Fall is finally arriving, slowly but surely. These hot 80 degree days are giving way to shorter, cooler ones. To usher in the autumn season, 320 Main is introducing it's newest addition to the cocktail menu, The Bowery. Named after the colorful neighborhood in Lower Eastside Manhattan, this cocktail is a variation of the the classic Manhattan."The Bowery is actually what cocktail people would call a Black Manhattan, a riff on the classic Manhattan cocktail using an Amaro as the Sweet Vermouth. John Coltharp of The Tasting Kitchen in Venice gave me my first taste of Ciociaro Amaro, I told him it reminded me of the original formula Amer Picon, (a pre 1970 Amaro I was lucky enough to taste) but a little sweeter and without the dried orange notes. This Amaro is so special, the cocktail needed it's own name." -Jason Schiffer
In Italian, amaro means "bitter" these bitters or amari are usually made by macerating various herbs, roots, spices, bark, flowers and/or citrus in a neutral grain spirit or wine. Sugar is then added before being barrel or bottle aged. The classic recipe for a Manhattan includes equal parts rye whiskey and sweet vermouth with a dash or two of bitters. The 320 Main crew makes this Manhattan-style cocktail with Bulleit Rye Whiskey, Bitters and the Amaro Ciociaro. Bulleit Rye Whiskey is a fairly new label that is full of character - much like it's creators.
|The Bowery: Bulleit Rye WhiskeyAmaro|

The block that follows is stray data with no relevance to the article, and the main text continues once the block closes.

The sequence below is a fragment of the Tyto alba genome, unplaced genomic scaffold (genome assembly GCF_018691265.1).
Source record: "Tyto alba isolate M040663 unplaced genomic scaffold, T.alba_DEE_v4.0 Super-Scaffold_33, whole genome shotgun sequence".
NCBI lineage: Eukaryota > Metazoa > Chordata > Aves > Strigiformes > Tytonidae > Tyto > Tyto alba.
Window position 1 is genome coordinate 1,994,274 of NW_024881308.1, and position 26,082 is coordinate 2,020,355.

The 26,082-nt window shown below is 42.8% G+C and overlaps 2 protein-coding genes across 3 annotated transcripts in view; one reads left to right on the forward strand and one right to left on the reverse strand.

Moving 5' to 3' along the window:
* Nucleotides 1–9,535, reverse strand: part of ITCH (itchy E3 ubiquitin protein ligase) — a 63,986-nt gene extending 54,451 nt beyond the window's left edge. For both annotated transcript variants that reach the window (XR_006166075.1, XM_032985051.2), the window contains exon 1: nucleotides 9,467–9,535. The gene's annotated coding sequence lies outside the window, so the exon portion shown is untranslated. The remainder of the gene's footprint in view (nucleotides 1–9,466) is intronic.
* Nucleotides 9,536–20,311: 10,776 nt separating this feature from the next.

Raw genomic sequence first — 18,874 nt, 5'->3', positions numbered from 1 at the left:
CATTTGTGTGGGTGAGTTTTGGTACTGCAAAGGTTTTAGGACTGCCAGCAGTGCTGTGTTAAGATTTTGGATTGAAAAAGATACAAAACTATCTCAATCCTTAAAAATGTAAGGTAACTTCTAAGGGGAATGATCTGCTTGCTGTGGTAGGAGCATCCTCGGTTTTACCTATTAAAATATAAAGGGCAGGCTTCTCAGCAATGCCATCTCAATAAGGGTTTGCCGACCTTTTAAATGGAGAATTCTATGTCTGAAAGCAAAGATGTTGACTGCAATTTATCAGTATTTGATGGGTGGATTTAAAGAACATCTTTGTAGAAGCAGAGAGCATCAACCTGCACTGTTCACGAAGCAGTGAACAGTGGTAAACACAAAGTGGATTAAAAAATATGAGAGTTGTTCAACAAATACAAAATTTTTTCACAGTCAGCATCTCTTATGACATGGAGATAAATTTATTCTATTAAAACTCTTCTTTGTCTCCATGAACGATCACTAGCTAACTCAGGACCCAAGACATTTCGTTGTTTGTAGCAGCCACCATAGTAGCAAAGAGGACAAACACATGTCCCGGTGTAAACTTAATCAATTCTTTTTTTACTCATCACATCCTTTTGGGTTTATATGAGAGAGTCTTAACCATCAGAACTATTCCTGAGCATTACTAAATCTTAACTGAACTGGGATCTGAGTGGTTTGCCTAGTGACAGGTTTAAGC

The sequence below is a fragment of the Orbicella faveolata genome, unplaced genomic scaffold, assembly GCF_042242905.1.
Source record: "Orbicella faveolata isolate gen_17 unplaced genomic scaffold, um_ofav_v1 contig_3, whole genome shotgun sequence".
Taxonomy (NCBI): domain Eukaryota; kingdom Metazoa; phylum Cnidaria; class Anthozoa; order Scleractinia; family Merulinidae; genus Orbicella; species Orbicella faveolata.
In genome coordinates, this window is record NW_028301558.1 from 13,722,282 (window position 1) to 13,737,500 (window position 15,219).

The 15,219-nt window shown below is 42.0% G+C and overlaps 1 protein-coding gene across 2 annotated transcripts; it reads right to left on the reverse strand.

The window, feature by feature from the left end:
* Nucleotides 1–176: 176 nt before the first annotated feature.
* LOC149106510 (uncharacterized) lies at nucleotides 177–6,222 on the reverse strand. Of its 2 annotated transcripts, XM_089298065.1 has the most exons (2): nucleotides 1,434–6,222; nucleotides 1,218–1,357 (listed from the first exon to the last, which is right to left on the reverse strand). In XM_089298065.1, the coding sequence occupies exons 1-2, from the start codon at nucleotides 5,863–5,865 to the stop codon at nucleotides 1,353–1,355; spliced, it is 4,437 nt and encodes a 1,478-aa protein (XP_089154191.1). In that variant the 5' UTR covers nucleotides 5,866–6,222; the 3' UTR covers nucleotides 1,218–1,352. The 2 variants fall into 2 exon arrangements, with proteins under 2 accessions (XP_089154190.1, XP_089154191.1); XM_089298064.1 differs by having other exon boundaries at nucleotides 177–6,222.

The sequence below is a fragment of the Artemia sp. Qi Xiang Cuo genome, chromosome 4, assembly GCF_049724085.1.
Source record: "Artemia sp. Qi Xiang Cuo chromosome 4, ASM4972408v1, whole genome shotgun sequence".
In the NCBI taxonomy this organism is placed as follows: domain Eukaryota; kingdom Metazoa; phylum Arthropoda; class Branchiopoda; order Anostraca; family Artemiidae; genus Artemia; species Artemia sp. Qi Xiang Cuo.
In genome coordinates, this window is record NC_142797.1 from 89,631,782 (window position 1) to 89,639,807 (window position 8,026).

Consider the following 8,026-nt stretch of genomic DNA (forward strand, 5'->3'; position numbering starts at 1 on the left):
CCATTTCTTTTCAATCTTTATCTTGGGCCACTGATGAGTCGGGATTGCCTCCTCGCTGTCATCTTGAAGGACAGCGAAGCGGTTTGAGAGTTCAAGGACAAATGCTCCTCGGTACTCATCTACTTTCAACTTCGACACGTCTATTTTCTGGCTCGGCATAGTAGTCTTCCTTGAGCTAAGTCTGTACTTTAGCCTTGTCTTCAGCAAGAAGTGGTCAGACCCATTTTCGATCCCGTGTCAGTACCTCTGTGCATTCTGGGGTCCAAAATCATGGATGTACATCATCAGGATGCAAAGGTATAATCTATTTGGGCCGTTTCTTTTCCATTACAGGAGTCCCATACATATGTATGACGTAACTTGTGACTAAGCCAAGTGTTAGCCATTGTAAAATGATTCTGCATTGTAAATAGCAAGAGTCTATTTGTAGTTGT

Ciociaro and bitters. Click to Enlarge.
As the legend goes, in the 1820s a young Augustus Bulleit emigrated from Alsace-Lorraine, France. Around 1840, Augustus Bulleit moved from New Orleans to just outside Louisville, KY and established himself as a tavern keeper, where he began producing small batches of bourbon. Hell bent on perfection, he experimented with countless recipes, finally finding one that met his expectations. Bulleit Bourbon was born. Bulleit bourbon sold throughout Kentucky, Indiana, and New Orleans where it quickly gained the reputation as the bourbon of choice for America's frontiersmen.
In 1860, while transporting barrels of whiskey from Kentucky to New Orleans, Augustus Bulleit mysteriously disappeared just outside of New Orleans. Walter Q. Gresham, Secretary of State under President Grover Cleveland formed a search party to travel from Indiana to New Orleans. The searchers came back empty handed, his body was never found. After Augustus’s disappearance, it seemed the making of his bourbon would disappear with him. However, in 1987, more than a century later, Tom Bulleit fulfilled a lifelong dream by starting a distilling enterprise inspired by the original recipe of his great-great-grandfather. [Bar None Drinks]
Pairs well with: The Filet Mignon